Max Alexander on creating his own fashion brand, BRYDER
Max Alexander’s brand BRYDER reimagines contemporary streetwear, using a variety of textile processes to create bold looks that are fit for both a runway and house party alike. We chat with Max about his route into fashion, how the industry could make steps to improve, and his advice to creatives looking to start their own brand.
What was your route into fashion? Was it something you always thought you'd do?
Growing up I always said that I wanted to be an inventor, I would draw gadgets and car interiors and even things like foldable bikes, I was naturally drawn to the idea of designing new things. I started a 3D design course at college and had every intention of entering the furniture design industry, it wasn't until halfway through that I decided that starting a fashion brand was the route I wanted to take instead. This was largely because of my interest in streetwear and fashion in my late teens but also because I saw more career opportunities here. The menswear market was, and still is, an exciting place that's growing and expanding. We're seeing a lot of young, unknown designers making a name for themselves within the industry which is something I wasn't noticing in other industries such as furniture design.
What was your experience like before you started your own brand?
When I joined the Fashion Design course at Brighton, I had no experience designing clothing whatsoever. In my interview, I remember showing up with a 3D design portfolio and about 10 outfits that I had drawn placed at the back. Luckily the course leader seemed to be interested in my technical approach to design and gave me a place on the course. I found it difficult at first, from working with wood and screws to fabric and thread, but over a couple of years, I slowly got my bearings. During my placement year I interned at Craig Green, this was an inspiring time as it showed that the goal I have is achievable. An environment with the sole purpose of taking creative ideas from concept to fruition was so exciting to me and gave me the push I needed in my final year to establish my own design identity.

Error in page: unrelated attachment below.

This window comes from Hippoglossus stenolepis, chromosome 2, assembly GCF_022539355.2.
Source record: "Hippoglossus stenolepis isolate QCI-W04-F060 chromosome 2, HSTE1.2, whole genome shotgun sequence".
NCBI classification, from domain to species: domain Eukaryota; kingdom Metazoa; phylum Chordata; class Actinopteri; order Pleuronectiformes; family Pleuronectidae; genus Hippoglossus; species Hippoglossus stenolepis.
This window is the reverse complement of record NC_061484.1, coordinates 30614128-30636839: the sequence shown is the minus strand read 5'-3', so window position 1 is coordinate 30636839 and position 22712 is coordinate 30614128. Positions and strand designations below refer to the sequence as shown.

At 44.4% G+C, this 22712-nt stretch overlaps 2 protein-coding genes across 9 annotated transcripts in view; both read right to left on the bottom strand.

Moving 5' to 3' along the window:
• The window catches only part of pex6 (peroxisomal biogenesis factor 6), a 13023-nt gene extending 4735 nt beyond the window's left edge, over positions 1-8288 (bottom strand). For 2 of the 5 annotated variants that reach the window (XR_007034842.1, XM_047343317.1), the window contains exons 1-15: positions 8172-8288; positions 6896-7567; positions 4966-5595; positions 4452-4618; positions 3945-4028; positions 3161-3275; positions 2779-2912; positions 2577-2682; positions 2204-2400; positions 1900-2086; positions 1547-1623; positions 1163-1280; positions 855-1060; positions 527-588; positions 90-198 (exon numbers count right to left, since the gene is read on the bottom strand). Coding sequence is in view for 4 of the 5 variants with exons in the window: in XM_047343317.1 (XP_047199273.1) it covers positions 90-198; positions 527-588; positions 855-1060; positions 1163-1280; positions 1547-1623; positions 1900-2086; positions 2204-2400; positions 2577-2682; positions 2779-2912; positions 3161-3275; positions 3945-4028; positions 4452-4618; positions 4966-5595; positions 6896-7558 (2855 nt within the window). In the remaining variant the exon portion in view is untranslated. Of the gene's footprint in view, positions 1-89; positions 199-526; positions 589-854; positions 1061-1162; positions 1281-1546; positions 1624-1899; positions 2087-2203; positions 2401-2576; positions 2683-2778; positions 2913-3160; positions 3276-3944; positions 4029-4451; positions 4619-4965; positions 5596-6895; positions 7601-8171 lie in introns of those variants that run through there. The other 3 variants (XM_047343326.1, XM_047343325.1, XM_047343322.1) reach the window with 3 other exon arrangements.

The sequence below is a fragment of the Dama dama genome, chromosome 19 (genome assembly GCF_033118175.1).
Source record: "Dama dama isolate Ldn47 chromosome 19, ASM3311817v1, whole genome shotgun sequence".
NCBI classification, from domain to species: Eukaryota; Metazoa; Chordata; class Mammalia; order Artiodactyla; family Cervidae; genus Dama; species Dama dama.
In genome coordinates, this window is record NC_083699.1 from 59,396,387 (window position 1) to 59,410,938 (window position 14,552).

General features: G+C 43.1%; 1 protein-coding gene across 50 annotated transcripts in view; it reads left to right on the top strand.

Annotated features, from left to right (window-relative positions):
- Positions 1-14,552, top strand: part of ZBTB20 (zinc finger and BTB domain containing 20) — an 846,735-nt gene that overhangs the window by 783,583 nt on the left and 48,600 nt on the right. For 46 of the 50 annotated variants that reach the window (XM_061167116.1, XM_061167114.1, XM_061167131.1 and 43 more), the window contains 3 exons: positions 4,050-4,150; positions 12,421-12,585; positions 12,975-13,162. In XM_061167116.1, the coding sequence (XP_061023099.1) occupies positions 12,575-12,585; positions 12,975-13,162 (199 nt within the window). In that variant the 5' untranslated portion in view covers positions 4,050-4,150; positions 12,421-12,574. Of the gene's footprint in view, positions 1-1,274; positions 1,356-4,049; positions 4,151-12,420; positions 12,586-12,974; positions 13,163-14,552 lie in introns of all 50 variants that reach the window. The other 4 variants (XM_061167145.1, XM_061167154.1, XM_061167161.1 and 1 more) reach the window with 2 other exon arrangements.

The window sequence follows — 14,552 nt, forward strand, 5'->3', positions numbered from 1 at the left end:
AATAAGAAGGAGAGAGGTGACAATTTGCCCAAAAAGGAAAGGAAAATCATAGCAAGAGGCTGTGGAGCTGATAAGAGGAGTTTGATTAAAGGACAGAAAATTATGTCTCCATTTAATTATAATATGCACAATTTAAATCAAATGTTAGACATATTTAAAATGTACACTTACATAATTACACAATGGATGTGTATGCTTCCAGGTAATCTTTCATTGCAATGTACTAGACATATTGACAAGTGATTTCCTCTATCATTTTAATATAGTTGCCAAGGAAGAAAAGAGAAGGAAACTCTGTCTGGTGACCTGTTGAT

Tell me a little bit about your brand!
BRYDER's purpose is to reimagine contemporary streetwear. Creating collections with strong concepts behind them allows people to become more connected with the garments and to take care of them. I want to make clothes that are built to last, that are as interesting brand new, as they will be in twenty years. True pieces that people can be proud to have in their wardrobe. Each collection will explore a new idea but will stay true to the brands' identity so I can look back at a cohesive body of work.
What bit of advice would you give to anyone starting out in fashion?
Stay true to what you believe in and why you wanted to get involved in the industry in the first place. It's easy to lose yourself in someone else's work and forget about your own ambitions, if there's something you want to achieve you should go for it.
What are your hopes for the future?
To push ideas out that positively benefit those that come across them. Whether that be a collection from BRYDER that resonates with one single person or thousands of people, as long as I'm creating new ideas and enjoying the process, I'll be satisfied with that. Creativity is something that needs to become more accepted and practised within our society, rather than looked at as hobbies. If I can be a small part of a large movement that encourages people to explore their creative ideas rather than settle for the desk job that society tells them they need, that would be a huge accomplishment.
How do you think the fashion industry could be changed for the better?
I think the big change that needs to happen is pushing out the idea to make clothes that are built to last 5,10, even 20 years rather than to be worn once for one event/outing and to never be worn again, eventually ending up in landfill. The fast fashion industry needs to update its practices and people are starting to realise this. Boycotting fast fashion brands and opting for smaller businesses is helping to get this message out, these big corporations will only change when it is forced upon them.
You can check out BRYDER here!
Words: Grace Goslin